Fidelity and promiscuity in an ant-plant mutualism: A case study of Triplaris and Pseudomyrmex

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Abstract

The association between the myrmecophyte Triplaris and ants of the genus Pseudomyrmex is an often-reported example of mutualism but no molecular studies have examined this association to date. In this study, the interspecific relationships of Triplaris were reconstructed using five molecular markers (two chloroplast and three nuclear), and the relationships of the associated Pseudomyrmex using two molecular regions (one mitochondrial and one nuclear). A data set including all known collections of plant hosts and resident ants was also compiled. The pattern of distribution of both organisms reveals that there are varying degrees of host specificity; most ants show broader host usage (promiscuous) but one species (P. dendroicus) is faithful to a single species of Triplaris. In most ant-plant interactions, host usage is not specific at the species level and preferences may result from geographical or ecological sorting. The specificity of P. dendroicus could be based on chemical recognition of the host they were raised on.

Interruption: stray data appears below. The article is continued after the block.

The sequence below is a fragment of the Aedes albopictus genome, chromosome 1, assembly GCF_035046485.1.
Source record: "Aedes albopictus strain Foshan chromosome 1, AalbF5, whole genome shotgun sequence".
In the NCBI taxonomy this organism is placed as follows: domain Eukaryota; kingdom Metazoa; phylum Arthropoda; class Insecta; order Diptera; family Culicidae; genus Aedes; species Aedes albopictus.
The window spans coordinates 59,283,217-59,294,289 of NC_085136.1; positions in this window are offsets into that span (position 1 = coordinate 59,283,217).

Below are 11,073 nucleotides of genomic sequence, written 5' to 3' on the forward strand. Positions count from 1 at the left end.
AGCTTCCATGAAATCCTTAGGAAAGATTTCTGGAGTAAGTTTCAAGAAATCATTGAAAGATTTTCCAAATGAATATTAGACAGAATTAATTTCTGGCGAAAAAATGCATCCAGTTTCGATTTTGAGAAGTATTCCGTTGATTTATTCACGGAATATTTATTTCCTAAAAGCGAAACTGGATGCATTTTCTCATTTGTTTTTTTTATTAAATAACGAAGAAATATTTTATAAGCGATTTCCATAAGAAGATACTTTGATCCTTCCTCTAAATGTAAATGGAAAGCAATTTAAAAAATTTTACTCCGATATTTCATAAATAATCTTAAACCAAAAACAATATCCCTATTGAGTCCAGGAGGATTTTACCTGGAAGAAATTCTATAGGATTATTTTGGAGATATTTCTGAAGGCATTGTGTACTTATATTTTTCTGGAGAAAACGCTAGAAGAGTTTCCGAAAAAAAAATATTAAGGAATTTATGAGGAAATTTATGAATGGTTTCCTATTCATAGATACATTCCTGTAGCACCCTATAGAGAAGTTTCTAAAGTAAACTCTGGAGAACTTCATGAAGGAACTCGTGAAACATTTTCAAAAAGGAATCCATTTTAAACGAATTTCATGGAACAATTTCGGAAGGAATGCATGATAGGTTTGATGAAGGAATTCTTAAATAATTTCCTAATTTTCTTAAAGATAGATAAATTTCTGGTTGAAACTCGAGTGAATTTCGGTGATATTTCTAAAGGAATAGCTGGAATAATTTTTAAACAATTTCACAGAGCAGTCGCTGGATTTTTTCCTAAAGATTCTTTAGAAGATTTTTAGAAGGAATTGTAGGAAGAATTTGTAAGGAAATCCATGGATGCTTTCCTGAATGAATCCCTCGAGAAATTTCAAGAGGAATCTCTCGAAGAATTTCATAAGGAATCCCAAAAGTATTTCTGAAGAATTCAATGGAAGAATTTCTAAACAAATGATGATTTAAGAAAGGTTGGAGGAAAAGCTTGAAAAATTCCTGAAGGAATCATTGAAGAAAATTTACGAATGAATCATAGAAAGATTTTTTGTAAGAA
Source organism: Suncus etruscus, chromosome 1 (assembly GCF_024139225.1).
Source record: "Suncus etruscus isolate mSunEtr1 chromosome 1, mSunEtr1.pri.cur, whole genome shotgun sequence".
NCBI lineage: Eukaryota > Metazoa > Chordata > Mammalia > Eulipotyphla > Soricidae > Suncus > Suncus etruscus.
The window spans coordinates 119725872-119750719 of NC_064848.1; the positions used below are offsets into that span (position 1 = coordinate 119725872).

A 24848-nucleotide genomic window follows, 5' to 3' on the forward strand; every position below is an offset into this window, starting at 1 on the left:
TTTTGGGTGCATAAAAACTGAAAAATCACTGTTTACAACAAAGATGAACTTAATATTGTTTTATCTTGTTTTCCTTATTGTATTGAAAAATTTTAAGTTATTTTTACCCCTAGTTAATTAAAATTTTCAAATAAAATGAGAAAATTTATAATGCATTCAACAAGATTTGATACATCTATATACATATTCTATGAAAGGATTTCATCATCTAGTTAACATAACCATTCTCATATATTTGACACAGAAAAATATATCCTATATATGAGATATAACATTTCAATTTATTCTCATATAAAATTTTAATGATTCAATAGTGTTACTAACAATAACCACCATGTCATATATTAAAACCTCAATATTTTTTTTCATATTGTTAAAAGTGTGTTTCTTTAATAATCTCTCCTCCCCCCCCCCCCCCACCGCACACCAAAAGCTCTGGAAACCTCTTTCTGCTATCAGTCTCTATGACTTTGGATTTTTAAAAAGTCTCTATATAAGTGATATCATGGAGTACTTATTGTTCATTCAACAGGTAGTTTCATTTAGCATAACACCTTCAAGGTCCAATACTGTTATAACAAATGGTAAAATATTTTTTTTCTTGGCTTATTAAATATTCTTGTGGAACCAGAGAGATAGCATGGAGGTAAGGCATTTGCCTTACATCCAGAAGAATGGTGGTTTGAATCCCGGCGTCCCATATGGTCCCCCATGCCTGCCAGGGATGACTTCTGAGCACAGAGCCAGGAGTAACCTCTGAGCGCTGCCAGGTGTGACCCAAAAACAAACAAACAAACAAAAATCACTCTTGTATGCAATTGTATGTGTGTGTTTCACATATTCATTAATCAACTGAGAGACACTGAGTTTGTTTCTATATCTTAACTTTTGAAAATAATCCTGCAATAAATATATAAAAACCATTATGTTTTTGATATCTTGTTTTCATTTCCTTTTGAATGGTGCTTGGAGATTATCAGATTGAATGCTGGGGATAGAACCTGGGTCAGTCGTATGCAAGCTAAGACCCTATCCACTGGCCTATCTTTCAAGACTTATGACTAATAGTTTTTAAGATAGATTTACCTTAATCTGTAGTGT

Original languageEnglish (US)
Article numbere0143535
JournalPLOS ONE
Volume10
Issue number12
DOIs
StatePublished - Dec 1 2015

All Science Journal Classification (ASJC) codes

  • Biochemistry, Genetics and Molecular Biology(all)
  • Agricultural and Biological Sciences(all)
  • General

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